• I met some real cute single nurses (Woo hoo!).
  • I had a stress test and the ladies that did it said my results were well above average for someone my age.  WTF?  “My age“?

So lucky me is off for the rest of this week and I am referred to a Neurologist.    Someone must think I have brain damage.  Hell, Momma could told them that if she were still alive.   Good thing I have like 6 months worth of sick time on the books.

Sunday Morning


It’s a wonderful Spring morning here in central Minnesota.  The sun is up, the sky is blue, the nearest clouds must be over Cheese Land and the temperatures are close to perfect.  Well, perfect as far as I’m concerned that is.

I was nominated for the “One Lovely Blog Award” by Prerna.  I normally don’t participate in these things even tho I really do appreciate the thought that someone felt I deserved this type of WP award.  So all appreciations go to Prerna at .  Check out her WP and give her a follow if you aren’t already.  I will participate in a part of this wp award.

7 Random Facts About Me

1. I really do hate the cold even tho I live in what Miss C calls “The Frozen Tundra”.  It does get bitterly cold here during the winter and it can really drain my spirits.

2. Sunday is usually my day to clean floors and bake bread.  I have an added chore with having to prune back the crab apple tree in the front.  Its branches are starting to lay and the roof and they need to come off.

3. I really hate dusting.  It takes me back to a nightmare called “Basic Military Training” and I’d just as soon forget those days of having nothing to wear but “Fatigue Green“, very little hair and “GI Joe Birth Control glasses“.  Yes, I have pictures.  No I won’t post them.  Trust me.  They’re not sexy.

4. I opened a nice Cabernet last night to go with supper.  Spaghetti and wine.  They’re probably the reasons why I didn’t gain yesterday but I didn’t lose either.  Oh well.  You only go around once in life, right?  Not unless you believe in multiple lives like I do.

5. I really do enjoy listening to smooth jazz music (also referred to as “That other kind of music” by someone).

6. I love tasting new foods and seeing new places on this earth.  I’d love to tour India and Nepal some year soon.

7. I hate bees and wasps with a passion.  OK, I can handle the bees somewhat as long as I don’t bother them and they don’t bother me.  Wasps on the other hand …


Art Sunday #124: Jean-Francois Millet – The Gleaners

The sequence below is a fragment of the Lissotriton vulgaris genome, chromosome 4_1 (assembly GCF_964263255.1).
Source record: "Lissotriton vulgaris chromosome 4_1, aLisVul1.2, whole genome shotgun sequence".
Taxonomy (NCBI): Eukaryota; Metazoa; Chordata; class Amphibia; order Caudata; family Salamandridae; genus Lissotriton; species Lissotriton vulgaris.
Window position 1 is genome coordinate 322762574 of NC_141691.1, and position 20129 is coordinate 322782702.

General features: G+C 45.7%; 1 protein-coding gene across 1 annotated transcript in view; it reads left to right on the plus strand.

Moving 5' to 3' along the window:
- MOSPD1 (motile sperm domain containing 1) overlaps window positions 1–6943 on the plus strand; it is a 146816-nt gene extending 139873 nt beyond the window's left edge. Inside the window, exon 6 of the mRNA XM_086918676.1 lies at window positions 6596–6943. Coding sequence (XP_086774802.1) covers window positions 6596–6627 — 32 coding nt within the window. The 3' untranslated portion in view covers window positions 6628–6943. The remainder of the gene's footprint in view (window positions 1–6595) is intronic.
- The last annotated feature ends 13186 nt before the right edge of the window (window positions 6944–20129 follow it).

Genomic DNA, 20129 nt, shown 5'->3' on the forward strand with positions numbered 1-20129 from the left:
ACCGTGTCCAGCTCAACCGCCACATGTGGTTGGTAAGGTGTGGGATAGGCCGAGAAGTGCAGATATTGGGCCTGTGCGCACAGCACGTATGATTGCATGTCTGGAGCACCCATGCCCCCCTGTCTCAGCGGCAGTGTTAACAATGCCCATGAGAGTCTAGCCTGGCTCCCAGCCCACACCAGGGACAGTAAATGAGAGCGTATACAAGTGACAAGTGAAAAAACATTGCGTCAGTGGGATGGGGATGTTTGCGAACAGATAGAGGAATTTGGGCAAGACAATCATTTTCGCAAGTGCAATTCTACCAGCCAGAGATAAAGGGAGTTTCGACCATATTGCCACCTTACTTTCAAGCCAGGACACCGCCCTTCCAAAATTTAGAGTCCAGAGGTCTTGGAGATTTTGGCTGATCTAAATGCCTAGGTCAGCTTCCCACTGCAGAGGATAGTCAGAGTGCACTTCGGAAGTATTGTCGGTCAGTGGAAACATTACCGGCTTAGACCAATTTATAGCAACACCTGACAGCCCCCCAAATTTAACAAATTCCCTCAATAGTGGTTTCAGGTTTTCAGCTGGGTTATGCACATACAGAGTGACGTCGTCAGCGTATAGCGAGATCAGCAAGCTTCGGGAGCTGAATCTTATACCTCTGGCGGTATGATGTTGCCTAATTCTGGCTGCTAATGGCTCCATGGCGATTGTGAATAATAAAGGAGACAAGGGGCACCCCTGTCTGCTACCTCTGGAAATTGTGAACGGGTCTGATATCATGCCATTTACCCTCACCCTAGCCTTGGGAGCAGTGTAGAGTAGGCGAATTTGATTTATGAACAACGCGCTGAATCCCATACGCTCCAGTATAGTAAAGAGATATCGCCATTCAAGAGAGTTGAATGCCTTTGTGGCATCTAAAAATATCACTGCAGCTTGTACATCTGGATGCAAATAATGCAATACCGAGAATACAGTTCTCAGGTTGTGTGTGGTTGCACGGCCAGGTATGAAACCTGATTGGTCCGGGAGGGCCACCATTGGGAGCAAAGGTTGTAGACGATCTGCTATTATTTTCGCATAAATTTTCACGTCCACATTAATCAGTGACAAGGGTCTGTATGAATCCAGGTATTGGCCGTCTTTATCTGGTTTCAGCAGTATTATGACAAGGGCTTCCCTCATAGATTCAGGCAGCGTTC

The Gleaners (Des glaneuses) is an oil painting by Jean-François Millet completed in 1857. It depicts three peasant women gleaning a field of stray grains of wheat after the harvest. The painting is famous for featuring in a sympathetic way what were then the lowest ranks of rural society; this was received poorly by the French upper classes.

The Gleaners is one of Millet’s best known works. Its imagery of bending peasant women gleaning was paraphrased frequently in works by younger artists such as Pissarro, Renoir, Seurat, and van Gogh. Art historian Robert Rosenblum says Millet’s painting introduced “imposing new presences in the repertory of mid-century art, with endless progeny in city and country. Daumier’s and Degas’s laundresses, and even more so Caillebotte’s floor-scrapers, are almost unthinkable without Millet’s epic hymn to labor.

The Gleaners provides evidence of Millet’s role as a contemporary social critic. His brutal depiction of three hunched, female paupers segregated from the laborers and the abundant crop in the distance demonstrates his attention to, if not necessarily sympathy for, the plight of the poorest members of the community around Barbizon and its larger neighbor, Chailly, as the area experienced the growing pains of French modernization. Only about thirty-five miles from the French capital (whose population doubled between 1831 and 1851), the rich, broad plain bordering the forest of Fontainebleau was among the earliest with a rail link to Paris, readily lending itself to feeding the burgeoning city. Studies tracing the transformation of rural France in the nineteenth century note that little change in peasant life occurred beyond northern France and the Paris basin until the last quarter of the century. Millet’s representation of class strife on a large-scale farm was thus uniquely modern in the 1850s.